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large crescent form, 2007 #AW60

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two crescent forms, 2009 #AW54, #AW55

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two wedged crescent forms, 2012 #AW11, #AW20

previous page, clockwise: split disc, two 3-sided seed pods, split disc and two split spheres, 2007-2012 #AW58, #AW09, #AW10, #AW59, #AW52, #AW53

porcelain oval with blue, pod vase and textured oval ,2009 #AW62, #AW63, #AW64


split spiral, textured and ringed navel oval, 2012 #AW12, #AW13, #AW14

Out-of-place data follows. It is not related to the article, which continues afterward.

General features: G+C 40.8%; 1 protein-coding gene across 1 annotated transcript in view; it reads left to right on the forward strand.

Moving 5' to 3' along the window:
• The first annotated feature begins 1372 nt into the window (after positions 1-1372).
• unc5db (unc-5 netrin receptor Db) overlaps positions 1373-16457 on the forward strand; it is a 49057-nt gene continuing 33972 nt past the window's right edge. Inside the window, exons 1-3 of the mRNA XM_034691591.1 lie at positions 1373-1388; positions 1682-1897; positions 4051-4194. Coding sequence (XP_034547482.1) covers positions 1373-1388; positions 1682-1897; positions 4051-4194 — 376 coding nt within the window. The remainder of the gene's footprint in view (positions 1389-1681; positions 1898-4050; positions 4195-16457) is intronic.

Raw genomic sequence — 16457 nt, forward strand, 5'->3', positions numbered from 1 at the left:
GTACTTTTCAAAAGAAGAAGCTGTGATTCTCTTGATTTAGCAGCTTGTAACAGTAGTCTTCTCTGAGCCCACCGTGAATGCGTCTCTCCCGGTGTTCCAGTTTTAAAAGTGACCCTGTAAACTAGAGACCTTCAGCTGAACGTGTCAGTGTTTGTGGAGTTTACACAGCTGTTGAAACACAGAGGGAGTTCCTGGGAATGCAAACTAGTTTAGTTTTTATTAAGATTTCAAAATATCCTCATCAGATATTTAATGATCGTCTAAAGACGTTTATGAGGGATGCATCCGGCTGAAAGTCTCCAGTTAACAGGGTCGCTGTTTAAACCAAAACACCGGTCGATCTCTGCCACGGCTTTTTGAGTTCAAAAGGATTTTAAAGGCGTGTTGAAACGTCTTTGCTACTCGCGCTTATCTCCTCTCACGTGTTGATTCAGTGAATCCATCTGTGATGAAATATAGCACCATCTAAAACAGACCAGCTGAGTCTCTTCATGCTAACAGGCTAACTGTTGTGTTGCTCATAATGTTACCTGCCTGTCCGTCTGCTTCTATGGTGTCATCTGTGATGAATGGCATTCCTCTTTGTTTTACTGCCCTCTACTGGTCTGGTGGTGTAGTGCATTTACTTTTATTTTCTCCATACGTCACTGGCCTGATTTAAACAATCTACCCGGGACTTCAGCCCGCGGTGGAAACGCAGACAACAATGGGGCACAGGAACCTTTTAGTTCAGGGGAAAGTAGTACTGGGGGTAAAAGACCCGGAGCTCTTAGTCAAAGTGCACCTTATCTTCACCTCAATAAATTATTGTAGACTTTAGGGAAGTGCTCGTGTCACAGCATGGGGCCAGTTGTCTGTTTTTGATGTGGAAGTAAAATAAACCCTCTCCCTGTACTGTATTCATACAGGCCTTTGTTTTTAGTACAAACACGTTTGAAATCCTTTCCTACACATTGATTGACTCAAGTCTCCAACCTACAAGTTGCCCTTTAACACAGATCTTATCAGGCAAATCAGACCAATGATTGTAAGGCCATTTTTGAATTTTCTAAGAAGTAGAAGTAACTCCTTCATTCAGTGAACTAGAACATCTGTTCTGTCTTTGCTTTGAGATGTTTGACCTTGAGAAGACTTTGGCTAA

Biography Born Watford, Hertfordshire, England in 1931 With an early interest in film design, he was put on the waiting list for a training scheme launched by J. Arthur Rank studios. Two years of National Service intervened and now with other ambitions he began the NDD course at Watford School of Art. A severe illness and hospitalisation cut this short. As a form of recuperation it was suggested he took a two year residential course at Newlands Park Teachers Training College, Buckinghamshire . Here he had unlimited access to well equipped pottery and painting studios. A lengthy delay in the appointment of a lecturer left him to find his own way in pottery techniques, guided only by Bernard Leach’s Potters Book. High grades on graduation won him eligibility for a special one year course at Goldsmiths College, S. London with access to any Art School classes of choice. He chose pottery, painting, etching and fabric printing. The pottery classes were run by Kenneth Clark and Gordon Baldwin. Their broad approach to pottery techniques and an open minded view of original uses for craft pottery made a strong and lasting impression on him. On leaving Goldsmiths in 1956 he took a series of posts at local secondary schools, reducing teaching time as in 1957 he converted shop premises in Forest Hill, S. London, for use as a gallery with the upper floors as studios and accommodation for himself and a partnership of other ex-Goldsmiths students. Opening in 1958, and named the Alan Gallery, paintings by the partners were to be shown with bought in ceramics by London potters: Lucy Rie, Kenneth Clark, Ann Wynn Reeves, David Eeles among them. It was soon clear that pottery sold better than paintings and Wallwork fitted out rooms at the back of the gallery and began making his own pottery, at first thrown domestic ware, moulded brush decorated dishes and hand built pieces, including lampbases and “pinched” bowls. All were fired at earthenware temperature. Domestic ware was tinglazed and brush or sgraffito decorated. Later matt glazes in black, brown or yellow-green were introduced. Much use was made of rubbed on oxides to give a warm, “toasted” look to unglazed areas of hand built work. Incised textures, often inlaid with white slip and impressed decoration using clay stamps and “roulettes” were favoured. While experimenting with dripped and trailed glaze pools, he hit on effects which he developed into a range of tiles which rapidly found an avid market. This success paved the way to phasing out domestic earthenware and the purchase of a better kiln for high temperature stoneware, in alternation with the flourishing earthenware tiles. The weight of pottery sales against paintings led to the amicable withdrawal of his original partners and the dropping of bought in work as his own took over the gallery space. Advertising possible need for an assistant led to the appearance of Bernard Rooke, also exGoldsmiths, whose kindred views on techniques and aspirations prompted an offer to him of a share of the workshop and living space. Both potters soon found rapidly growing demand for their work and Wallwork became aware that he was blatantly infringing the approved use of the gallery for retail only.